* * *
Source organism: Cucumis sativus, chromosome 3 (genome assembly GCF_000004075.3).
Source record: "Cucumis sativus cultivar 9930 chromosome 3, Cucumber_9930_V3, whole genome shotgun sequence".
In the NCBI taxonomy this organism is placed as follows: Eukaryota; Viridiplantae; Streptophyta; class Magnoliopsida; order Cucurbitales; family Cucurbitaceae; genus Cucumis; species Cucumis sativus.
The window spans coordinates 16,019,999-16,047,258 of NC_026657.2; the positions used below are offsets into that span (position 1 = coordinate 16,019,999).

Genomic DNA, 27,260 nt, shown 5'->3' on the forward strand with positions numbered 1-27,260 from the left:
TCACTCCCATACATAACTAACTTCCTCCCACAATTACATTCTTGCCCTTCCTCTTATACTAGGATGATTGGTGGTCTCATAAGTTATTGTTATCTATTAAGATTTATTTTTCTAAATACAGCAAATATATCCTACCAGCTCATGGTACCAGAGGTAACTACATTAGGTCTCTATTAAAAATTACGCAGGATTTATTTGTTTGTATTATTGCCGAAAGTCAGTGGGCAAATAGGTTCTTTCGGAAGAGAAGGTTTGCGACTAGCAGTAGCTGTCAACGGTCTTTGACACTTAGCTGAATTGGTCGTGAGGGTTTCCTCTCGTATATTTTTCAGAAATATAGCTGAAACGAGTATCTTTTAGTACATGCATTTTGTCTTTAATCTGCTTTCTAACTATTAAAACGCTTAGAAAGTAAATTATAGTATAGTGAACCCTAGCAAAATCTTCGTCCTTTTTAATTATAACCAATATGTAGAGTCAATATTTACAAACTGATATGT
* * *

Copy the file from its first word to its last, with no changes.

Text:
Source organism: Cucumis sativus, chromosome 3 (genome assembly GCF_000004075.3).
Source record: "Cucumis sativus cultivar 9930 chromosome 3, Cucumber_9930_V3, whole genome shotgun sequence".
In the NCBI taxonomy this organism is placed as follows: Eukaryota; Viridiplantae; Streptophyta; class Magnoliopsida; order Cucurbitales; family Cucurbitaceae; genus Cucumis; species Cucumis sativus.
The window spans coordinates 16,019,999-16,047,258 of NC_026657.2; the positions used below are offsets into that span (position 1 = coordinate 16,019,999).

Genomic DNA, 27,260 nt, shown 5'->3' on the forward strand with positions numbered 1-27,260 from the left:
TCACTCCCATACATAACTAACTTCCTCCCACAATTACATTCTTGCCCTTCCTCTTATACTAGGATGATTGGTGGTCTCATAAGTTATTGTTATCTATTAAGATTTATTTTTCTAAATACAGCAAATATATCCTACCAGCTCATGGTACCAGAGGTAACTACATTAGGTCTCTATTAAAAATTACGCAGGATTTATTTGTTTGTATTATTGCCGAAAGTCAGTGGGCAAATAGGTTCTTTCGGAAGAGAAGGTTTGCGACTAGCAGTAGCTGTCAACGGTCTTTGACACTTAGCTGAATTGGTCGTGAGGGTTTCCTCTCGTATATTTTTCAGAAATATAGCTGAAACGAGTATCTTTTAGTACATGCATTTTGTCTTTAATCTGCTTTCTAACTATTAAAACGCTTAGAAAGTAAATTATAGTATAGTGAACCCTAGCAAAATCTTCGTCCTTTTTAATTATAACCAATATGTAGAGTCAATATTTACAAACTGATATGT